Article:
It’s important to note that a TPP will legally hold Invoiceable liable should the Client issue a return; maybe they were unhappy with services rendered and want their money back. If the Freelancer won’t return the money to the Client, Invoiceable will be liable for the funds, even if the only money that may have touched your account were the fees. Should the TPP find they cannot get back money from the Freelancer, they may withhold it from your future payouts—or worse, shut you down.

Method 3: Business in the Flow

This has the same amount of “hops” as Method 2, but instead of a TPP in the middle of the source and destination, it’s Invoiceable. The “Pay this Invoice” button on their invoice will collect the Client’s bank information, but this time Invoiceable will directly debit the Client’s bank account into Invoiceable’s bank account. When the funds settle in Invoiceable’s bank account, they’ll credit those funds, minus fees, to the Freelancer.

With the business directly in the flow of funds, the business is liable for any risk in that transaction. Invoiceable’s business model is pulling money from Clients, then pushing that money to Freelancers. There are two transactions here, the more risky being the “pulling,” or debiting, of the Client. Crediting Freelancers is not considered as risky because most people are not unhappy when you unrightfully give them money.

It’s important to accurately assess this risk. Let’s assume that Invoiceable’s Clients are all Fortune 1000 companies. Generally, you would not be worried about these companies paying their invoices. For this reason, you would likely assess your flow of funds as “low risk.” That means you can provide a compliance program, fund seasoning scheduling, and limits tailored to that risk profile.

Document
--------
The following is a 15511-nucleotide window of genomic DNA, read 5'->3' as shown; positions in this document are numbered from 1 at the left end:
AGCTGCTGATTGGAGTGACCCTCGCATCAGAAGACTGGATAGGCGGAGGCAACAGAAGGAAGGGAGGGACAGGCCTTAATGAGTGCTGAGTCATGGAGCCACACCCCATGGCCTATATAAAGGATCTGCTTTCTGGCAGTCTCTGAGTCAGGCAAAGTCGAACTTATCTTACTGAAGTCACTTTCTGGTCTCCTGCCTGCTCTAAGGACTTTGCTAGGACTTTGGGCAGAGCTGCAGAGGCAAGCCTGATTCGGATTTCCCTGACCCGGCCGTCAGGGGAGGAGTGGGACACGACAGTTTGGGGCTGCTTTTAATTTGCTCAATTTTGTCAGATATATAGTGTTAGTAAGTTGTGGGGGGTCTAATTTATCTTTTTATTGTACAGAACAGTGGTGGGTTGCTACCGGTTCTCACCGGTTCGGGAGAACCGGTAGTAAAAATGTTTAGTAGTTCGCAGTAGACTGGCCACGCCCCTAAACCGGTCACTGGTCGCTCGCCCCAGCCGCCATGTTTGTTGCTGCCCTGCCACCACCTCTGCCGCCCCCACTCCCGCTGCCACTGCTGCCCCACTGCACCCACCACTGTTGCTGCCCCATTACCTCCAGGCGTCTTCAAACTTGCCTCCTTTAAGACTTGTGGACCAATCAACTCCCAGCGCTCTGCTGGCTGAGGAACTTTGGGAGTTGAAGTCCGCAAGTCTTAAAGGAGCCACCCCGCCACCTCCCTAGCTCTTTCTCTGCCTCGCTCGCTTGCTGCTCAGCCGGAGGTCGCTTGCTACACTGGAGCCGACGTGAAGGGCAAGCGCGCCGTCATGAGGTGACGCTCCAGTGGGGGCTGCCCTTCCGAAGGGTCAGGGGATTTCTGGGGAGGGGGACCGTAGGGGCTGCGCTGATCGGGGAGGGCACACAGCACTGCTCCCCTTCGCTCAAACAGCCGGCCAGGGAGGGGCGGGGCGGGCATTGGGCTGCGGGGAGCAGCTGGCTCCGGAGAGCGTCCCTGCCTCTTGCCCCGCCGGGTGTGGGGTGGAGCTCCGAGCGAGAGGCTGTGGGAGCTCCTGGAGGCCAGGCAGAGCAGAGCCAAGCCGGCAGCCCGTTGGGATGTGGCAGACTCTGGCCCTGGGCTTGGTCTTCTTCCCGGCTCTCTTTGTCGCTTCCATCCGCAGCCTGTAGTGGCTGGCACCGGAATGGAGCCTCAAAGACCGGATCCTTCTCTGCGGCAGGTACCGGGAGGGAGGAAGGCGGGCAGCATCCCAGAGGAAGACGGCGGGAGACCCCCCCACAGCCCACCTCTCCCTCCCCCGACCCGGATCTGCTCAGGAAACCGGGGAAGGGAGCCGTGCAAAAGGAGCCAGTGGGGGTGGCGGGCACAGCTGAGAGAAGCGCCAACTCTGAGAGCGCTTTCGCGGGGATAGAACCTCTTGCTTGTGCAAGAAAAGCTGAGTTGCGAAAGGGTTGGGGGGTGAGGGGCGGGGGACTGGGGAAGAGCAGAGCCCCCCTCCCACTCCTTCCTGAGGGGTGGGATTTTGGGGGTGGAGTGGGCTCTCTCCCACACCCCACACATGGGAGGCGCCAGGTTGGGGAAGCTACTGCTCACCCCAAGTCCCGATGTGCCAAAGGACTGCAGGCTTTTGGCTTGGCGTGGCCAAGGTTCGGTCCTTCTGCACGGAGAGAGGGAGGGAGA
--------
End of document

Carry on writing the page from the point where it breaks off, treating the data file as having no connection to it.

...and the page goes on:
This is inherently different from the TPP, who sees you as one of many businesses they support. They have their own compliance programs they maintain, perhaps forcing limits, lengthy payment schedules, and other requirements on you. So even though you sit in the flow of funds and assume all liability and risk of the transaction, you are also in full control.

That’s one of the major benefits of this approach. You can easily design your own compliance program (using tools like Modern Treasury or your own logic) to match the risk profile of each counterparty you interact with.

Another major benefit is cost. Typically, you will pay a fixed amount (on the order of cents to the dollar) which will vary by bank and payment rail. Most TPPs charge a high percentage fee for just the transaction alone. One reason for the high fees is how TPPs view risk. Given they have multiple customers across many different verticals, they must essentially average the risk of everyone together. They don’t always know which businesses are more risky.

The final benefit is a completely custom flow of funds, with the only restrictions applied to you by the bank. Sitting in the flow of funds gives you the most control over user experience, payment limits, and timing.

Method 4: Third Party Processor + Business

This model is similar to Method 2. The same issues apply, but in this case it can be more financially risky given the TPP first sends money to Invoiceable, which is later transferred to the Freelancer.

Should the Client issue a return against the TPP, the TPP will immediately issue a return against your bank account. The return will cost you money, and you will have to cover the balance should you have already transferred the money out to the Freelancer.

In some cases, TPPs may only offer Method 2 or Method 4 based on their agreements with their banking partner. For example, they may be forbidden to hold funds on behalf of a customer’s customer or be restricted to only paying out verified direct customers.

Summary and Next Steps

So how risky is it to sit in the flow of funds? The answer is “it depends.” Just like the flow of funds, it depends on your business, your products, why you’re moving money, the parties involved, and more.

The good thing is that you know your business best, which means that you know better than anyone how to de-risk your money movement. You can do so by designing a compliance program and flow of funds to meet your needs. It’s never zero risk, but for many businesses sitting in the flow of funds gives them greater control, better economics, and the ability to scale while easily mitigating risk.

It may seem overwhelming, because there are many risks and benefits to weigh when deciding whether or not your business should be in the flow of funds. If you want to talk through your options, drop us a note to get in touch.